Mouths Big and Small
Bass Fishing in Idaho
By Gary Oberbillig
Grandfather Simpson always told me, “Fish where the fast water meets the slow,” which is a pretty good description of a current seam in a river that funnels all manner of bugs to the waiting trout. Good advice still, whether along a promising stream or in the slipstream of life. The nexus of fast and slow, that reliable sweet spot in our endeavors, is just waiting to be probed with a dry fly or a question.
My grandfather, with all his Scots-Irish caution, also said, “Never tell anyone where you go fishing,” but I’ve used a different ploy to conceal my favorite fishing holes. If asked, I will tell the absolute truth but in such exhaustive detail that soon my listener’s eyes glaze over and the droning stream of my narration erases any memory of secret locations from their overwrought minds. I lovingly discuss water temperatures, stream flow data, and other esoteric, unspecific fishing lore. Canny obfuscation is an art to be cultivated.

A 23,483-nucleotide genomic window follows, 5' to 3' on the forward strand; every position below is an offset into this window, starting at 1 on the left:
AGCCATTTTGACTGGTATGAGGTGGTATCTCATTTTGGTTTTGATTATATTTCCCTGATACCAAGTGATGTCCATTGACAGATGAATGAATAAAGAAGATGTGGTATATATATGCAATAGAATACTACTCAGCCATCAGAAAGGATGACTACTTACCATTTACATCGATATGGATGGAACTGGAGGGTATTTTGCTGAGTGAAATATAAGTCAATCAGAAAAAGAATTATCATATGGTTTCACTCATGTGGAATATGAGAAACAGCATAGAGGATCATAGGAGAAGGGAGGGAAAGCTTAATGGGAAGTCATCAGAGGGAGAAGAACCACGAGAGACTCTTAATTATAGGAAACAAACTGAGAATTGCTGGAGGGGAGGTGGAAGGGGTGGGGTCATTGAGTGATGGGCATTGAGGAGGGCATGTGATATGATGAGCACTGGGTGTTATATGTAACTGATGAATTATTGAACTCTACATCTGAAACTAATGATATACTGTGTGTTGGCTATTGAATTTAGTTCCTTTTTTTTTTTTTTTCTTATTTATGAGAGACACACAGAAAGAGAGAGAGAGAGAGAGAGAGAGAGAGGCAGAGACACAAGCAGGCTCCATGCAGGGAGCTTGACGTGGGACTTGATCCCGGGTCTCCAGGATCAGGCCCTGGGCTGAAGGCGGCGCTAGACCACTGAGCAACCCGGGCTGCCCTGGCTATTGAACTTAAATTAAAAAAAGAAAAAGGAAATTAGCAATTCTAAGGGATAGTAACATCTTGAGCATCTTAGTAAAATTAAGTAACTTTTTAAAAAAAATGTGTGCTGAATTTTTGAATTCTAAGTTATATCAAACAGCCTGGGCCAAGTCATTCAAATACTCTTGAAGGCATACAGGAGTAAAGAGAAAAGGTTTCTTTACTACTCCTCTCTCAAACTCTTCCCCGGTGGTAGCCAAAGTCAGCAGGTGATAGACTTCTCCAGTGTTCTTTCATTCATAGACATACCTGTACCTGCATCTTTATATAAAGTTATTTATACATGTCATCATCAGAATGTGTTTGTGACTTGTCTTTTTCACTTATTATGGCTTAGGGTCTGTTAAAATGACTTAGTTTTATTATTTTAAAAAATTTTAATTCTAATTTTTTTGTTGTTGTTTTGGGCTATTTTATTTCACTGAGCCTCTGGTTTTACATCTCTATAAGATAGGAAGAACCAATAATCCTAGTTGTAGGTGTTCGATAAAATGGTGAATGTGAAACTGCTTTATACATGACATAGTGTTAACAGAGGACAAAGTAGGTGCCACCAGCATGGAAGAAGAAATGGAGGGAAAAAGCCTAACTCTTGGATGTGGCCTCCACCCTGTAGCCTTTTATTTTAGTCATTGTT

When I was growing up along Idaho’s Snake River in the 1950s, we fished the sloughs and backwaters for largemouth bass with bait-casting gear and alluring wobbly plugs but it was a rare day when I caught more than one or two. I’ve read that the bass were planted in the Boise River as early as 1892 and I’d heard that Grandfather fished for them in the water-hazard pools of Plantation Golf Course in Boise during the 1920s and ‘30s, with considerable success.
The sloughs were our hunting grounds for the three Bs: bullfrogs, bullheads and bass, which were the catchable table fare most acceptable in our family.
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I loved the story and the detailed descriptions of the fish and fly tying.
It made me very nostalgic for my growing up years in Idaho and fishing with my grandfather. Very well written! Thank you, Gary!